The Graves’ Disease and Thyroid Foundation has posted informational “Bulletins” on Graves’ disease to our website.
These bulletins cover several areas of concern that are beneficial to patients and family members. The bulletins are in pdf form so they're printable from your home computer. If you have any suggestions on topics you would like information on, send us a message in the Contact Us section of our website.
Thyroid Hormone Replacement and other Medications
M. Carol Greenlee, M.D., F.A.C.P.
Thyroid hormone therapy is prescribed to treat low thyroid levels or hypothyroidism. Brand name products, such as Synthroid ®, Levothroid®, or Levoxyl® are preferred over generic brands because the dosage will be more exact. The dose of thyroid hormone will be adjusted for each patient individually. The TSH (thyroid- stimulating hormone) measurement is used most of the time to determine when the dosage is correct. The prescribing physician wants to be sure that the thyroid hormone is absorbed as well as it can be and is absorbed in a reliable and steady manner.
It is now known that food interferes with the absorption of thyroid hormone. Therefore, it is advisable that it be taken on an empty stomach. It is recommended that the thyroid hormone be taken when first arising in the morning. The easiest way to do this is to put the thyroid pills in the bathroom and take them in the morning before leaving the bathroom.
Some medications will interfere with the way that thyroid hormone is absorbed. If iron is taken at the same time as the thyroid pill, the iron will bind to some of the thyroid blocking its absorption. Therefore, take the thyroid pill in the morning and the iron in the afternoon or evening. In addition, the cholesterol medications, Colestid® and Questran®, bind up the thyroid hormone pill and prevent its absorption. It is important to not take these at the same time. Allow at least four hours between taking one of these medications and the thyroid pill.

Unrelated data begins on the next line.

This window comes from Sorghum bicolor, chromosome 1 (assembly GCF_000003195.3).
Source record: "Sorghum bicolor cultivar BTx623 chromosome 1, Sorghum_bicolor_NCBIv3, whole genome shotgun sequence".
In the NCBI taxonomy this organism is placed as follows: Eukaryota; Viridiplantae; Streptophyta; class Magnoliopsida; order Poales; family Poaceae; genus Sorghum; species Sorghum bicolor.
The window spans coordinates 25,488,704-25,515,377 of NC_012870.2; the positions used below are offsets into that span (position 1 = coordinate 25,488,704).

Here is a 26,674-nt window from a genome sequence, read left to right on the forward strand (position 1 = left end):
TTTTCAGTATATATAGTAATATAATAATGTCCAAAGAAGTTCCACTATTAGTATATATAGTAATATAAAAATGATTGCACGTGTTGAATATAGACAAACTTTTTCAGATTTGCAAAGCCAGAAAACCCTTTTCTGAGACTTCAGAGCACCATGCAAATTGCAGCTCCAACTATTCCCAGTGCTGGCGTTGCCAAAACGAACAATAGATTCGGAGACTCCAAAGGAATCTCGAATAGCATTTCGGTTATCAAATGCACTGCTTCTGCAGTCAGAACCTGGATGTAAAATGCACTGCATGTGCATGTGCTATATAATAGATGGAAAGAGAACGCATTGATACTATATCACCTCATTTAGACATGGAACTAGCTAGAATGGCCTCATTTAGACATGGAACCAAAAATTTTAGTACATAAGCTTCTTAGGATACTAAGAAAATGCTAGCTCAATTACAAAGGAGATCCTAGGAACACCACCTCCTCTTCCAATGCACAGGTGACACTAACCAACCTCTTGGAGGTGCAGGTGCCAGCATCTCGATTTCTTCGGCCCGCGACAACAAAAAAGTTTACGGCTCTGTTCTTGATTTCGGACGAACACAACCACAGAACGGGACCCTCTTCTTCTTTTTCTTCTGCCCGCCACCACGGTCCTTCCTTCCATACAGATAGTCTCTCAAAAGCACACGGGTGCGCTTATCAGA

There can be some binding of the thyroid hormone if it is mixed with fiber tablets or a product such as Metamucil®. In addition, some antacids like aluminum hydroxide can interfere with the absorption. It is important to take the thyroid pill well before any of these products are taken.
Other medications interfere with the metabolism and clearance of thyroid hormone. This means that the hormone may not stay in the blood as long or may get cleared out of the system quicker. This may make the patient need a higher dose of thyroid hormone. Medications such as Dilantin® and Tegretol ® and sometimes phenobarbital will often cause this. In addition, if estrogen replacement therapy has been started after the menopause or if birth control pills are being taken, the dose of thyroid hormone will often have to be raised. On the other hand, if the patient stops taking birth control pills or goes through the menopause where estrogen level drops, a lower dose of thyroid hormone may be needed.
When the patient becomes pregnant the estrogen levels go up. Often the dose of thyroid hormone will need to be increased progressively throughout the pregnancy.
Some of the cholesterol medications, such as Mevacor® that work on the liver to lower cholesterol, can occasionally change the amount of thyroid hormone that is needed. When started on any of the above medications, the patient’s thyroid specialist should be notified so that thyroid levels can be double checked after being on the medication.
Some cold remedy medications are not recommended for thyroid patients. There should be no problem at all taking a decongestant or an antihistamine if thyroid levels are normal and in balance. This is true even though the package insert says it should be avoided by people with a thyroid disease. A patient whose thyroid levels are too high will be oversensitive to decongestants. The combination of too much thyroid hormone and decongestants might cause even more tremors, more nervousness, and more shakiness. They might make the heart beat faster. This will also happen if diet pills, a large amount of caffeine, or some asthma medications are taken while thyroid levels are too high. Once thyroid levels have been treated or adjusted, it should be much easier to tolerate all of these products.
On the other hand, if thyroid levels are too low, oversensitivity to antihistamines as well as sleeping pills and any other type of sedative will occur. They will all tend to make one even more sluggish and drowsy. So, be careful if thyroid levels are too low. Otherwise, if thyroid levels are normalized by treatment with thyroid hormone, these medications should be tolerated.
If taking the blood thinner, Coumadin®, a lower dose will be needed if thyroid levels are too high and a higher dose if thyroid levels are too low. If thyroid levels are changing, the dose of Coumadin® will also have to be changed. Therefore, it will need to be monitored more closely.
There probably are additional medications that will be learned about over time. Never hesitate to call and ask your physician if you’re not sure about a medication. Do be careful if starting to take iron or a multivitamin with iron as indicated above. This is one of the most common problems with absorption that is seen.
Used with permission of the author. M. Carole Greenlee, M.D., FACP, Endocrinologist Private Practice Allentown, Pennsylvania